Savings in cash are good for the US, not for the investor - June 05, 2016
Some interesting news started to surface on the internet lately: the FED says that there’s $1.4 trillion in circulation, but they only know the whereabouts of 15% of it. So most of the US currency is missing, but that’s not a problem for them: keeping savings in cash is basically free money for the government.
As Mental Floss noted: the 15% of currency we know about is in banks or in everyday circulation. That’s not as interesting as the place of the other 85% of the money.
Some analysts say that a huge part of this money is in the shadow economy, which means that it is used in illegal transactions. The reason is simple: cash is almost untraceable. “At certain points, that [shadow economy] has accounted for more than 20 percent of the country’s adjusted gross income”, writes Mental Floss to show the size of this part of the economy. Others estimate that even if shadow economy is huge, only less than 10% of the missing money circulates there.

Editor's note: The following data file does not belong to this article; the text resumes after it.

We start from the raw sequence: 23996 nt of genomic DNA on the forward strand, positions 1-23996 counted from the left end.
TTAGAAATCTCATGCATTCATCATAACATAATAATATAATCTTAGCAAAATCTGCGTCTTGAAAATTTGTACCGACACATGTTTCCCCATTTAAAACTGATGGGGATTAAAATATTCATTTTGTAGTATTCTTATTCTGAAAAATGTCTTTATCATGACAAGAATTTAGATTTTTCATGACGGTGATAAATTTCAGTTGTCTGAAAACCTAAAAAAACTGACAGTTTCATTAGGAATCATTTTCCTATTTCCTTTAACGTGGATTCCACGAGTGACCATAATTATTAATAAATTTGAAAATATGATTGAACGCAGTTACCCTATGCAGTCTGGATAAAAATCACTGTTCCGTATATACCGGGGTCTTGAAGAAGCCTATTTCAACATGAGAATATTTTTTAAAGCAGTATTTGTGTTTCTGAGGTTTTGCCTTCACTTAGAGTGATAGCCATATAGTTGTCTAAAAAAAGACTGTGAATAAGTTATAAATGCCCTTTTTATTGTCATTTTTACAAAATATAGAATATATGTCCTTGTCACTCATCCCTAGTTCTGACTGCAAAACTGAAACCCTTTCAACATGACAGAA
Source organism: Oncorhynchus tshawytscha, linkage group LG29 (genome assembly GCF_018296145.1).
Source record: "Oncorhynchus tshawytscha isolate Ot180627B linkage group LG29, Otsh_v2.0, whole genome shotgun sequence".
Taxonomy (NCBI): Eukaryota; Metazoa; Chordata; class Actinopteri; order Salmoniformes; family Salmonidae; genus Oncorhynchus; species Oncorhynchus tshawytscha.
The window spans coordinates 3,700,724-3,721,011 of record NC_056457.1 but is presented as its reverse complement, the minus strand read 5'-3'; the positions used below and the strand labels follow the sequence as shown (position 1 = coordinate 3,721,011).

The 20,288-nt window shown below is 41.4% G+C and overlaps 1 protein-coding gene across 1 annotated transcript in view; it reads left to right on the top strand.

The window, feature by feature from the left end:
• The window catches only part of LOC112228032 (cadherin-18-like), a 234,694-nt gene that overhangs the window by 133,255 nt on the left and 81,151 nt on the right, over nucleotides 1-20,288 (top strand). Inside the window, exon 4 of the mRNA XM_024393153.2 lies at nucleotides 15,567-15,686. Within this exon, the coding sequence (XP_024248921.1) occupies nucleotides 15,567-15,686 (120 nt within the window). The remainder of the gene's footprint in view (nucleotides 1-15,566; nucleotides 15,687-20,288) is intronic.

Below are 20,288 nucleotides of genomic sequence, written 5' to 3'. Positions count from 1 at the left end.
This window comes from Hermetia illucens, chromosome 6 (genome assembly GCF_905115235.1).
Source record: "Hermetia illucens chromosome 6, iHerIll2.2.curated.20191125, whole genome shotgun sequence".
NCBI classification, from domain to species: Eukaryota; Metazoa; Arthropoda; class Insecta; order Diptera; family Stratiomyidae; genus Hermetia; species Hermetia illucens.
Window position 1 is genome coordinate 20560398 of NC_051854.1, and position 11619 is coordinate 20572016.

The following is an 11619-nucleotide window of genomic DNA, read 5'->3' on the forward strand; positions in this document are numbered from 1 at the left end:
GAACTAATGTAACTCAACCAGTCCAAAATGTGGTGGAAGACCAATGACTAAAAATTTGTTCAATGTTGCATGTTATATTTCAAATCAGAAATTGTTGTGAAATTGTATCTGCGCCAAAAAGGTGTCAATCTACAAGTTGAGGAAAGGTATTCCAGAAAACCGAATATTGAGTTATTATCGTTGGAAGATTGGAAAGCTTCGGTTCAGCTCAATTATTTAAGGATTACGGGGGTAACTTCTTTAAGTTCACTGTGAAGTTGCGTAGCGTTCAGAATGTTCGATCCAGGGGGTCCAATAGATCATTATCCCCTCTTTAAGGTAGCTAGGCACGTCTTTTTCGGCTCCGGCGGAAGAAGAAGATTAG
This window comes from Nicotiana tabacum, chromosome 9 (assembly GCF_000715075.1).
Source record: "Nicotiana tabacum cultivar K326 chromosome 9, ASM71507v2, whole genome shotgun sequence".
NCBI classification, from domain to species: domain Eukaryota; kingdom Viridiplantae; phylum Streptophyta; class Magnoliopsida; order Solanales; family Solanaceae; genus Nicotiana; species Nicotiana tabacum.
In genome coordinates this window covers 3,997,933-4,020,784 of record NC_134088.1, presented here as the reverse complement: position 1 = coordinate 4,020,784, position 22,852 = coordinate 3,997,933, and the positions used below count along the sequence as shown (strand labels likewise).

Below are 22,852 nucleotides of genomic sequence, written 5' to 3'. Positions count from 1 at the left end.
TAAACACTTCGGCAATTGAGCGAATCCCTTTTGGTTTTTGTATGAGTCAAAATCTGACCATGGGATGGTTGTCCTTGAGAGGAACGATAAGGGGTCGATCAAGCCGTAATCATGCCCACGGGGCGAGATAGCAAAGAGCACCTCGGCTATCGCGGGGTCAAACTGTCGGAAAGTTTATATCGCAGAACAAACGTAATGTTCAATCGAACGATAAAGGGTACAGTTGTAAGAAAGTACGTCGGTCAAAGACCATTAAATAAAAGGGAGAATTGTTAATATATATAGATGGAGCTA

So where could be the other 75%, which is still more than $1 trillion? There is no sure answer, but the best bet would be that it’s overseas. The site notes that there’s “some $80 billion in Russia alone”. However, since USD is stable and strong, citizens of other countries are holding to the greenback as well.
What’s more, there are foreign countries that use US dollar as their only currencies. Quartz made a list of these countries: Ecuador, East Timor, El Salvador, Marshall Islands, Micronesia, Palau, Turks and Caicos, British Virgin Islands, Zimbabwe all use USD.
It may seem weird that the US government lets this happen, but it’s actually quite good for the country through seigniorage, which basically means that they are earning money with the missing cash. When FED thinks there’s not enough cash, they can buy treasury bills from banks. This leads to more cash on the streets, and in the meantime more treasury bills at the FED. Treasury bills are earning interest, so when people hold on to USD they give the FED interest-free loan.
But while having cash is good for the US, it’s not always good for the investor. For one, simple USD savings are not diversified, and that might lead to a problem, even if this currency is better than others. (USD had a great 2015 after all.) But altogether, the best investment might be a USD based investment portfolio, since that way we would be able to profit from the strength of the dollar, while earning interest as well.